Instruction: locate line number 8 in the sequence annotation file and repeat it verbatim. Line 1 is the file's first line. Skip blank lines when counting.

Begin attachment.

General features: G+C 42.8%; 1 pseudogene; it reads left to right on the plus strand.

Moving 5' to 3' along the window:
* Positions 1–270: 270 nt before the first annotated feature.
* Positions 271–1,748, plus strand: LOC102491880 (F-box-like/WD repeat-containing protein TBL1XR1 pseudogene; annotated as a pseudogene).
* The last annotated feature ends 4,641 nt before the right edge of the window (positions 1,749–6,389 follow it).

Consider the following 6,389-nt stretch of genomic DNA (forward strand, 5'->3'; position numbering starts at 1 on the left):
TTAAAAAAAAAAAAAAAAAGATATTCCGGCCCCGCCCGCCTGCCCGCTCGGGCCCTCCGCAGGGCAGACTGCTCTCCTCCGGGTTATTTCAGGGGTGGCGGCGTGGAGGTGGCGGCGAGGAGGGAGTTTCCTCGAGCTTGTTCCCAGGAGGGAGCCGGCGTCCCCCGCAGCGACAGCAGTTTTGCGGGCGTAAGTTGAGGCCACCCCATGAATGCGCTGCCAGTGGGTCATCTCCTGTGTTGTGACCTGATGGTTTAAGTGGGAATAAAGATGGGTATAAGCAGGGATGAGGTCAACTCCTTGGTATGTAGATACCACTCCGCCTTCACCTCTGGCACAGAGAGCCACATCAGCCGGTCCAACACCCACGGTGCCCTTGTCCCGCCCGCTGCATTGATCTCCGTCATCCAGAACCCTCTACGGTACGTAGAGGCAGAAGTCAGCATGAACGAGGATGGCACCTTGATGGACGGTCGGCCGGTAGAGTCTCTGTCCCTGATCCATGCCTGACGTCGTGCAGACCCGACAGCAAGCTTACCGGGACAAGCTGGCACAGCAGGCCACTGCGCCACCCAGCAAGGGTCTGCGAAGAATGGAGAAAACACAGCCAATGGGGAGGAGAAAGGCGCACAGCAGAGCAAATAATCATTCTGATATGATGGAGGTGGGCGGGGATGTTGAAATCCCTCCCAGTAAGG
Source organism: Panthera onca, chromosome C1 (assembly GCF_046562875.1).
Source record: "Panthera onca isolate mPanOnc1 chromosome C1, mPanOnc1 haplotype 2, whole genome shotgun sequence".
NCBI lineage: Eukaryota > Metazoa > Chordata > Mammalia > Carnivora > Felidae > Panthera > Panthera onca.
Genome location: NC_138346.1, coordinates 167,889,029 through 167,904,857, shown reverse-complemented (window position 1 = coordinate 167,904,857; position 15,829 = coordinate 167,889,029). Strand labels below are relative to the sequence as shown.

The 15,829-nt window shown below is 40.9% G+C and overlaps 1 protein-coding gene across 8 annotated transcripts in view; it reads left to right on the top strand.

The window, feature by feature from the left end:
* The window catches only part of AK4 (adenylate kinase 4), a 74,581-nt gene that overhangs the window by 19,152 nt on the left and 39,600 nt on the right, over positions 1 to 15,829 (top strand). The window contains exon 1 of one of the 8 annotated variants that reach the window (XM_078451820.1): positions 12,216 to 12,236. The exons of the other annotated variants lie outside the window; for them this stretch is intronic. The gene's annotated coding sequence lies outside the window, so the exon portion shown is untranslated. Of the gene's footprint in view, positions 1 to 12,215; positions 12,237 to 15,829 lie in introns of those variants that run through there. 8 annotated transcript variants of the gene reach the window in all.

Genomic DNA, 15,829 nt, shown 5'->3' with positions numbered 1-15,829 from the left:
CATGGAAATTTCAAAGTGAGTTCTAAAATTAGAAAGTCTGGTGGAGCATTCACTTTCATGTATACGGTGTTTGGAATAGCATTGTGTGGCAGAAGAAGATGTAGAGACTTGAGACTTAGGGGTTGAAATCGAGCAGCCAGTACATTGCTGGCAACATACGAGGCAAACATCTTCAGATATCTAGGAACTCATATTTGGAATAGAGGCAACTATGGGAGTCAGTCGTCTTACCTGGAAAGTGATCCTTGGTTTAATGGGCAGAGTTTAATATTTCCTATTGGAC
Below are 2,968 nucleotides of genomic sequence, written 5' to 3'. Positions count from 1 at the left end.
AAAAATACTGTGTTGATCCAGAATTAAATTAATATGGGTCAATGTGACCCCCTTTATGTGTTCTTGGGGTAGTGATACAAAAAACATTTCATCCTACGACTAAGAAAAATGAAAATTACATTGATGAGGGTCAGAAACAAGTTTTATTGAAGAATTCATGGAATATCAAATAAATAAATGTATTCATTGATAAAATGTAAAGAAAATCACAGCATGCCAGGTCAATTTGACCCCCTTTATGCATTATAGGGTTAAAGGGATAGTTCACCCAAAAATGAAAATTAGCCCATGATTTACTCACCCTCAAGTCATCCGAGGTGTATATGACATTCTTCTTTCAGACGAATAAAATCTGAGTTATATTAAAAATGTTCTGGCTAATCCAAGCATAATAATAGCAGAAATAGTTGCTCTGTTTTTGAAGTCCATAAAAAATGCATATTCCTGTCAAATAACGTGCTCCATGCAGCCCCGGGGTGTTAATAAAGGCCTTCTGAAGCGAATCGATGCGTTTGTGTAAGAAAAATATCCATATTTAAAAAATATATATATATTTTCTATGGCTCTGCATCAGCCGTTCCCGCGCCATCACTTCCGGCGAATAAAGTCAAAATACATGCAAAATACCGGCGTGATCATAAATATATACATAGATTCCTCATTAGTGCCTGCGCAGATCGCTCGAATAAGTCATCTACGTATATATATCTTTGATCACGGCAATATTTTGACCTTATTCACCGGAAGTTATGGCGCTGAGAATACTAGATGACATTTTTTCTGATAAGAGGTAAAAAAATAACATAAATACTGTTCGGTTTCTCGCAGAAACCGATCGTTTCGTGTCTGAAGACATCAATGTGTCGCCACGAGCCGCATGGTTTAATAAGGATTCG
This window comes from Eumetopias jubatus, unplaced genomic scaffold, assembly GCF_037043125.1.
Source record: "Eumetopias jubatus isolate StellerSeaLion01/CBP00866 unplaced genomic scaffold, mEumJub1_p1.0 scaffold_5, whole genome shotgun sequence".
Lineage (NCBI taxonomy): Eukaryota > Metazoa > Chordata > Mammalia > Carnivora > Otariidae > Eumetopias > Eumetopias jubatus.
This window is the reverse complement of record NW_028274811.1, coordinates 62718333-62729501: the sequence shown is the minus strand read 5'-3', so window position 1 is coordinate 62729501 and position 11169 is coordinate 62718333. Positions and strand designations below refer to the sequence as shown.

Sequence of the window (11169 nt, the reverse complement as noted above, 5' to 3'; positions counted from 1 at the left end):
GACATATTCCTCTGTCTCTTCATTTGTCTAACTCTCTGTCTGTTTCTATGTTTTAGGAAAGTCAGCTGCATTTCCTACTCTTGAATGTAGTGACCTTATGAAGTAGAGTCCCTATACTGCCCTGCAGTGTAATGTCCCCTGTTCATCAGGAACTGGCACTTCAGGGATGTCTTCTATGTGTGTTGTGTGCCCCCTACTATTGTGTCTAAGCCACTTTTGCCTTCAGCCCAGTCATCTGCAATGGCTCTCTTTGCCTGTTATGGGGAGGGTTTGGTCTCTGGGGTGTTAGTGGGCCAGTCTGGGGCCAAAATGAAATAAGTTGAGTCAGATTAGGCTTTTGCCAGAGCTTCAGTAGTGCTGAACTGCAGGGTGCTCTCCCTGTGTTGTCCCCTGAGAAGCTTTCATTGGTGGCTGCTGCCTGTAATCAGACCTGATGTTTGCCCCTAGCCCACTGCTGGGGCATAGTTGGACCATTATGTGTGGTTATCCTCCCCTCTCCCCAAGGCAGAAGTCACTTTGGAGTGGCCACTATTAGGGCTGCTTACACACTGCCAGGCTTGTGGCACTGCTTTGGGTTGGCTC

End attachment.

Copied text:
Source organism: Panthera onca, chromosome C1 (assembly GCF_046562875.1).